Yes, one thing that the city can do with the $1 million is: Housing First. It’s the evidence-based solution that they don’t seem to understand.


More SWAT team idiocy

by Larry Geller

Orange County Sheriffs enjoy their work altogether too much

On the day of the raid, the team first sealed off the parking lot; next, two undercover cops entered to size up the danger; and then – BAM! – the SWAT team hit the unsuspecting suspects. Wearing riot gear and brandishing guns, the team seized half-a-dozen of the enterprise's kingpins and cuffed them, while officers searched the premises for more than an hour.

You might assume that this was a narcotics operation, but no. In fact, Strictly Skillz is barbershop. What possible criminal activity led to such a militaristic show of brute force? "Barbering without a license."

[Jim Hightower, Florida police swat at barbers, 11/7/2014]

Oh, the barbers had a perfectly good license. And the cops (the Orange County Sheriffs Office) didn’t have a search warrant.

“It was a scene right out of a Hollywood movie,” the Court’s ruling began. “Teams from the OCSO [Orange County Sheriff’s Office] descended... with some team members dressed in ballistic vests and masks, and with guns drawn, the deputies rushed into their target destinations, handcuffed the stunned occupants—and demanded to see their barbers’ licenses. The Orange County Sheriff’s Office was providing muscle for the Florida Department of Business and Professional Regulation’s [DBPR] administrative inspection of barbershops to discover licensing violations.”

The Cout’s 44-page ruling, which will allow four barbers to proceed with a lawsuit that the cops violated their Fourth Amendment protection from unconstitutional searches, vividly describes how a team of local and state police ran amok—and then claimed immunity from prosecution, which the Court rejected, when the raid’s victims sued.

[AlterNet, Federal Appeals Court Ridicules Florida Cops For Using SWAT Team To Check On Barbershop Licenses, 9/18/2014]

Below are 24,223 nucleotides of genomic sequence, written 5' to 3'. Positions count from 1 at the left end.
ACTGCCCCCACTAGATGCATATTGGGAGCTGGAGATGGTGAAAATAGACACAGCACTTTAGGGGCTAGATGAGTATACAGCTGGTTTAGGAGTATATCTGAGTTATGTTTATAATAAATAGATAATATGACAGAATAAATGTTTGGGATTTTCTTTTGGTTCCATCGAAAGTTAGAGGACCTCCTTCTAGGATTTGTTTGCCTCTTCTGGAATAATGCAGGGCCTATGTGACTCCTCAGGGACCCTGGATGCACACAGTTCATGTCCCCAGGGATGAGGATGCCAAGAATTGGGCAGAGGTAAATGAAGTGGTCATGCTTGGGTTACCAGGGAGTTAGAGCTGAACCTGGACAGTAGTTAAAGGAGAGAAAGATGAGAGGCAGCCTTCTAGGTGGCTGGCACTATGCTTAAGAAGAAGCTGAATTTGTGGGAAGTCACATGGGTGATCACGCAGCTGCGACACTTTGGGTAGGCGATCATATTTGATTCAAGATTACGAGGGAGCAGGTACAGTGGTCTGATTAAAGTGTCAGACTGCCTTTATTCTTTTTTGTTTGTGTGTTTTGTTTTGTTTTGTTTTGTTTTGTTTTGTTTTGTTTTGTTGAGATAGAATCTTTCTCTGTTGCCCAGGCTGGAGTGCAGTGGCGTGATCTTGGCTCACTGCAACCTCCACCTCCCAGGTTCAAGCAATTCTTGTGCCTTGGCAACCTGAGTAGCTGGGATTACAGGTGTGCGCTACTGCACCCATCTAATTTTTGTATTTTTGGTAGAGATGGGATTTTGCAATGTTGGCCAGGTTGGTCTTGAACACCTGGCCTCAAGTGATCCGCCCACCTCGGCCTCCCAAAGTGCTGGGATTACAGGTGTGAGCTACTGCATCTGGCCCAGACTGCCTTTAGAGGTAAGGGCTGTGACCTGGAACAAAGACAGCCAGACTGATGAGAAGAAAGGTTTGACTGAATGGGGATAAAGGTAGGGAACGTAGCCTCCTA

Jim Hightower wrote about this yesterday. It relates to the previous article on the militarization of the police (and Hawaii not collecting any federal goodies).

It’s so funny it’s not funny at all. Give some cops high-tech weapons and outfits and they can’t seem to resist getting all dressed up, wiping their feet on the Constitution on the way out the door, and playing soldier with their fancy toys at citizen expense.

Speaking of citizen expense, when the target citizens sue, as they do (if they are lucky to live through it), then other citizens, the taxpayers, are made to cough up money for the settlement.

And the cops? Their toys are not taken away. They usually don’t do jail time or even lose their jobs. That’s just pathetically poor city administration which won’t change until taxpayers get really mad. That’s not yet happening.

In the case of the story on the right, a judge ordered these cops three times now to quit staging these SWAT raids, but they won’t listen.

Lucky we live Hawaii.


FOIA reveals Hawaii is the only state not receiving military gear from the feds

While serving as a U.S. Marine on patrol in Afghanistan, we wore desert camouflage to blend in with our surroundings, carried rifles to shoot back when under enemy attack, and drove around in armored vehicles to ward off roadside bombs.

We looked intimidating, but all of our vehicles and equipment had a clear purpose for combat against enemy forces. So why is this same gear being used on our city streets?—Paul Szoldra in The Business Insider, 10/12/2014

…Hawaii is the only state not participating, apparently, in the 1033 program…—Terai, Guy B LTC USARMY NG HIARNG (US) in response to MuckRock’s Shawn Musgrave on Oct. 3, 2014

by Larry Geller

The Militarization of Everywhere Else

America’s Founding Fathers wouldn’t recognize the country today. Here’s what Hawaii is missing out on:


The militarization of America’s police was on grand display during the #Ferguson protests and is still fresh in our minds, even after the chaos of national elections.